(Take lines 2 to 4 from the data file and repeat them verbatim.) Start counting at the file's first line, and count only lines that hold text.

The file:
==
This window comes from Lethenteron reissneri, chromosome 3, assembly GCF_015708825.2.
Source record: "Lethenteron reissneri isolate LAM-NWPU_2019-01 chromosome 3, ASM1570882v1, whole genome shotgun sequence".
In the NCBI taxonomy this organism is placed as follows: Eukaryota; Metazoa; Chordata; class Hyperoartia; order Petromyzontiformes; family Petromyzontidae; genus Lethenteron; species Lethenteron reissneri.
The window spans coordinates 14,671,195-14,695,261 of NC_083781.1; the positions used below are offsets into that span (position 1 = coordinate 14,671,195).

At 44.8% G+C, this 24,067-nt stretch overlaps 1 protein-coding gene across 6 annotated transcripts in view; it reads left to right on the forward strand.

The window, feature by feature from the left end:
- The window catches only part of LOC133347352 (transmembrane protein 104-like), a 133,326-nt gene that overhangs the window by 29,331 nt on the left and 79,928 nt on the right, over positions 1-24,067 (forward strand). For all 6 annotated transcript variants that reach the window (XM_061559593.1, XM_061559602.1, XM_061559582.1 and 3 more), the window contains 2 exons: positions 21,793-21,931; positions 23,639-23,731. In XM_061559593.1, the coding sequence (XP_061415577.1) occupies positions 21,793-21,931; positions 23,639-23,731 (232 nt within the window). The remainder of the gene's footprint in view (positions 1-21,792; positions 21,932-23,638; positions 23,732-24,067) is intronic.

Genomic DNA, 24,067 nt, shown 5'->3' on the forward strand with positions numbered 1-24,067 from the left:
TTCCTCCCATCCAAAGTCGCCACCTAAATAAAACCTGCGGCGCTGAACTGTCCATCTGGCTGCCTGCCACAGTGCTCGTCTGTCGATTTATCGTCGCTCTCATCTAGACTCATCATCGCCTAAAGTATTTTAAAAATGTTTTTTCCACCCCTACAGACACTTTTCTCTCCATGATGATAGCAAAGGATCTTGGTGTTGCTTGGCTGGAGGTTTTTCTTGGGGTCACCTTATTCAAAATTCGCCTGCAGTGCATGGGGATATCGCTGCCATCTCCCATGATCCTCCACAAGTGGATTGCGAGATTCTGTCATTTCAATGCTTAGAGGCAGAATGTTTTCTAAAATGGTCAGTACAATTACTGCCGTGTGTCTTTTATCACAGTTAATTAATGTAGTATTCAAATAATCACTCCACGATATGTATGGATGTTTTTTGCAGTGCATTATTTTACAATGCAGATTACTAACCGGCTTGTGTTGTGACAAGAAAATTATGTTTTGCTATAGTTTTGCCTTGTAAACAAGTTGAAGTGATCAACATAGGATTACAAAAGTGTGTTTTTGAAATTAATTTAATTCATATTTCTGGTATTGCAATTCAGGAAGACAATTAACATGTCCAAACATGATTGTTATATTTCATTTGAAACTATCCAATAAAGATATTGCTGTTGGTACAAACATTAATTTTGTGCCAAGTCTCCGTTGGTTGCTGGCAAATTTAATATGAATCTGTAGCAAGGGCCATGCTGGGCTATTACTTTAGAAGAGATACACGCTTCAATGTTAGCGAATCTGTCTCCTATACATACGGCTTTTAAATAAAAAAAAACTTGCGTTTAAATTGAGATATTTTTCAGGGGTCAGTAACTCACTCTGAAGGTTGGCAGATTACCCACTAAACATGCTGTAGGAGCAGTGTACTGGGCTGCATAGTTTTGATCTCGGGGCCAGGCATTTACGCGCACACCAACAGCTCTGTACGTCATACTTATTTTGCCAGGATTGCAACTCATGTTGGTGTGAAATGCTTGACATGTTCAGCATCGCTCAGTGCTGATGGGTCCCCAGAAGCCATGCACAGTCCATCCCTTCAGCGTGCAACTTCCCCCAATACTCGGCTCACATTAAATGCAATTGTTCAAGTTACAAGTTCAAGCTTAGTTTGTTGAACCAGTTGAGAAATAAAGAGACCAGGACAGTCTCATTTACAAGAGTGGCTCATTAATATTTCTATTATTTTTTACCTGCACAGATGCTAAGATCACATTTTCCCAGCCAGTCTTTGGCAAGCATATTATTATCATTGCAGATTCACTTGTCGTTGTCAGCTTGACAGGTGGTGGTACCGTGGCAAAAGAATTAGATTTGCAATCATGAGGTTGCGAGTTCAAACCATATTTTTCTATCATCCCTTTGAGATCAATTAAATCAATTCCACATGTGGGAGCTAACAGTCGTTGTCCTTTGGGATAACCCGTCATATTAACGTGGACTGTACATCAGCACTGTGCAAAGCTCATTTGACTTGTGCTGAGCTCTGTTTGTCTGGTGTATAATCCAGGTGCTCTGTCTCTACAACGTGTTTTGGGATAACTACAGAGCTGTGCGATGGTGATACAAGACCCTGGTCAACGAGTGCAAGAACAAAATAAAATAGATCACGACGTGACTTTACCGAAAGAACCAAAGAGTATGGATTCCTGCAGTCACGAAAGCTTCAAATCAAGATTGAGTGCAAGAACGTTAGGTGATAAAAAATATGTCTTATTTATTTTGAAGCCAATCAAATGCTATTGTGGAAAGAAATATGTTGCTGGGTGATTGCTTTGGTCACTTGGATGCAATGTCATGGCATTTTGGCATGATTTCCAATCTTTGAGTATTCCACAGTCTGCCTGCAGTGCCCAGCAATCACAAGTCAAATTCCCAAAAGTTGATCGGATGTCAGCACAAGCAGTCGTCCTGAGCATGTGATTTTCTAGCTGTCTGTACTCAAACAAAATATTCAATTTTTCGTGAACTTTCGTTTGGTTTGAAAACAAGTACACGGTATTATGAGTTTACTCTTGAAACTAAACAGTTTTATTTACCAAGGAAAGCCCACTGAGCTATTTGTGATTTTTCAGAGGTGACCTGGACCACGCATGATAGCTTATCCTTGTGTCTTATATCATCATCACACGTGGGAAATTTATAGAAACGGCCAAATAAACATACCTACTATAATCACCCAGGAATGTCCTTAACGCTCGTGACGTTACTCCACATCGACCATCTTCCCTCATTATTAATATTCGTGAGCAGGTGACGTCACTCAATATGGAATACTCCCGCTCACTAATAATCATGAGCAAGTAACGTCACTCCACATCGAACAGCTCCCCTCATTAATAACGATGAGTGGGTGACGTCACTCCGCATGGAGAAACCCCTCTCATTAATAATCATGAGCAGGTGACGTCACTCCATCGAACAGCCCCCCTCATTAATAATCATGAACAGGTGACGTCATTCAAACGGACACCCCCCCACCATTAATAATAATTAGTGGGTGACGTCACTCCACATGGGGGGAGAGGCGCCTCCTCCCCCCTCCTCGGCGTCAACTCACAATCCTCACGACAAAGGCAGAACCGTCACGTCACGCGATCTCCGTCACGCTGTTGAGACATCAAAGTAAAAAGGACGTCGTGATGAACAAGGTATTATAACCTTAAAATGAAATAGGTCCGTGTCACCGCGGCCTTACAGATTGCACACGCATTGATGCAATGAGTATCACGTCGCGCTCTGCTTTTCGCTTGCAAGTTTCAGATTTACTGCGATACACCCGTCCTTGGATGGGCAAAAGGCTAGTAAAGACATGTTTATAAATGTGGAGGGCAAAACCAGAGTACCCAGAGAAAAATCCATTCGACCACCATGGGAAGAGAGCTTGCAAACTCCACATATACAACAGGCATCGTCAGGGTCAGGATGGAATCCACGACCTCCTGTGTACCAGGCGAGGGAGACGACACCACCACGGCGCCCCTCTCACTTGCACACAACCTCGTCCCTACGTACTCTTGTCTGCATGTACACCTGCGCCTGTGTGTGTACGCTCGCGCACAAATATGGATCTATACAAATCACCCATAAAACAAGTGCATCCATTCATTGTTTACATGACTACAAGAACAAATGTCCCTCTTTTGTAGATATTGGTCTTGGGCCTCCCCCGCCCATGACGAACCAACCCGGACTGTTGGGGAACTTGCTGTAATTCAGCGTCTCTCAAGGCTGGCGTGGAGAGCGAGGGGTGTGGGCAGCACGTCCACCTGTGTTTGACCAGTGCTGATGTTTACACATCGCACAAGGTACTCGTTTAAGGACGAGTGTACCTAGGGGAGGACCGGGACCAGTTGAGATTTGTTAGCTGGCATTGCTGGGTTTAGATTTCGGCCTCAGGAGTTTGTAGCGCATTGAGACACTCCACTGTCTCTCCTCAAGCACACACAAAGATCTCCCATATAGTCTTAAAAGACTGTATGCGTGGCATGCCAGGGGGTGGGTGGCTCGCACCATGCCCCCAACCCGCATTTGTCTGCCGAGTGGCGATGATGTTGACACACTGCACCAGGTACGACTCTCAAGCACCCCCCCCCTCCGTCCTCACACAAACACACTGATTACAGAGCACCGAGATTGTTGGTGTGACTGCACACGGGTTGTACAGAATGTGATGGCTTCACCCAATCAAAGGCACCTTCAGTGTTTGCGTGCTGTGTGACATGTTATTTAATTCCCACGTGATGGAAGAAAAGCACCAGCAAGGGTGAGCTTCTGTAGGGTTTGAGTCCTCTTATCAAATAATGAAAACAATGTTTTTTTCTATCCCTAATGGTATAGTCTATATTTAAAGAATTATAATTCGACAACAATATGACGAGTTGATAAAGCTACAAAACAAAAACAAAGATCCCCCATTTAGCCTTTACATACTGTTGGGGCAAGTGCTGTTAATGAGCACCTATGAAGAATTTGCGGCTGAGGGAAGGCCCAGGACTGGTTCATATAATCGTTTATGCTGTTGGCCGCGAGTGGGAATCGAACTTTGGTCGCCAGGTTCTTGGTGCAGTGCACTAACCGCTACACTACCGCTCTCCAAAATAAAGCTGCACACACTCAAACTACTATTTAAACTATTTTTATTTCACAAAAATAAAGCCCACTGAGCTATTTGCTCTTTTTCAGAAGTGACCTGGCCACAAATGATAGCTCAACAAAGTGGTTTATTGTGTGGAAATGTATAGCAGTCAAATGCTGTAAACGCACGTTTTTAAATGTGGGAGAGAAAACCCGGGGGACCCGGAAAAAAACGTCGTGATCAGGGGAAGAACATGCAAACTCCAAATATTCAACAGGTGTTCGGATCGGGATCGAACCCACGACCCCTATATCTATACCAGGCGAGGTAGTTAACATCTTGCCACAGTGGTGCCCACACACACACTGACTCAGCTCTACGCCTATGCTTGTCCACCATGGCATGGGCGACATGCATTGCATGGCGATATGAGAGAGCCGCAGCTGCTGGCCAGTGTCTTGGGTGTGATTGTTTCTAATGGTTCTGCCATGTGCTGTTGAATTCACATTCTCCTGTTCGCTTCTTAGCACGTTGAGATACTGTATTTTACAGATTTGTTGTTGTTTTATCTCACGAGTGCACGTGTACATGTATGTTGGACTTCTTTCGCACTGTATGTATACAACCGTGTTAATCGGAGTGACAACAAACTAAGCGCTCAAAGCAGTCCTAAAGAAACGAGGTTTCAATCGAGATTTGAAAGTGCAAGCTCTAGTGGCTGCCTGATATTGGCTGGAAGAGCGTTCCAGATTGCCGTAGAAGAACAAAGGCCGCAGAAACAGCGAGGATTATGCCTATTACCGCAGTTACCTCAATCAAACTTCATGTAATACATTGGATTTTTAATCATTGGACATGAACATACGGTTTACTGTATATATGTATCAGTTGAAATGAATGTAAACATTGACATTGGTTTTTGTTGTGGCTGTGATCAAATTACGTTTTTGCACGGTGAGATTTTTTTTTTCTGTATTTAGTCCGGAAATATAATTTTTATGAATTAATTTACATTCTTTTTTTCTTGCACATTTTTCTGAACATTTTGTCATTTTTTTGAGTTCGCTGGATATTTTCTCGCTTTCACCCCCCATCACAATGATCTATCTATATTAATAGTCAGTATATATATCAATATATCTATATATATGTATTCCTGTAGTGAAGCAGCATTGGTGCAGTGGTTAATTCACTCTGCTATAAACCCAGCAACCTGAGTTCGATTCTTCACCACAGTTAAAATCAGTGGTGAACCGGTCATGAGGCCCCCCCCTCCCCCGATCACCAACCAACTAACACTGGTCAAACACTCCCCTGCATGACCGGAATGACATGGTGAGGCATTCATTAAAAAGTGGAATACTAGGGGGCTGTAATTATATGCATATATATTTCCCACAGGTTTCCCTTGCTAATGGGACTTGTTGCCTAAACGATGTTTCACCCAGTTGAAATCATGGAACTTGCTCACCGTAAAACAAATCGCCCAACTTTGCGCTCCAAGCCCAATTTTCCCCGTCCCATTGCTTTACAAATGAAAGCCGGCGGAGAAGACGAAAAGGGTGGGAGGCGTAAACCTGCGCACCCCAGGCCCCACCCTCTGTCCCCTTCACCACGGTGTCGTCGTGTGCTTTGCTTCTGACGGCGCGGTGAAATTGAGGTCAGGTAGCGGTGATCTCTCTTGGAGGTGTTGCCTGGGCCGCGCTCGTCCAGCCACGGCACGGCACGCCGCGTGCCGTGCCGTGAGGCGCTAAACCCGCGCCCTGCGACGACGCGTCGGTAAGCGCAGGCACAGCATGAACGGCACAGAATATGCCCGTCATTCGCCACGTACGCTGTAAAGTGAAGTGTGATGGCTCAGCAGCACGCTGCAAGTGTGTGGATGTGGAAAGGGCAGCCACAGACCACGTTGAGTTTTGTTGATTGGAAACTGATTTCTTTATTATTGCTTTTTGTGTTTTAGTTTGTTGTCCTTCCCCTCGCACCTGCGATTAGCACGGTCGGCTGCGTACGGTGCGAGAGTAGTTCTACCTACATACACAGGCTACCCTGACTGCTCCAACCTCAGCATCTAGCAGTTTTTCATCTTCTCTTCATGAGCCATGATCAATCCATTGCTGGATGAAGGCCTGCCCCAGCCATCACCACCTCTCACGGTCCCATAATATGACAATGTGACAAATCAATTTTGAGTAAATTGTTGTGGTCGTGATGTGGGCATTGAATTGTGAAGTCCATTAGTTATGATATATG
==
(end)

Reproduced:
Source record: "Lethenteron reissneri isolate LAM-NWPU_2019-01 chromosome 3, ASM1570882v1, whole genome shotgun sequence".
In the NCBI taxonomy this organism is placed as follows: Eukaryota; Metazoa; Chordata; class Hyperoartia; order Petromyzontiformes; family Petromyzontidae; genus Lethenteron; species Lethenteron reissneri.
The window spans coordinates 14,671,195-14,695,261 of NC_083781.1; the positions used below are offsets into that span (position 1 = coordinate 14,671,195).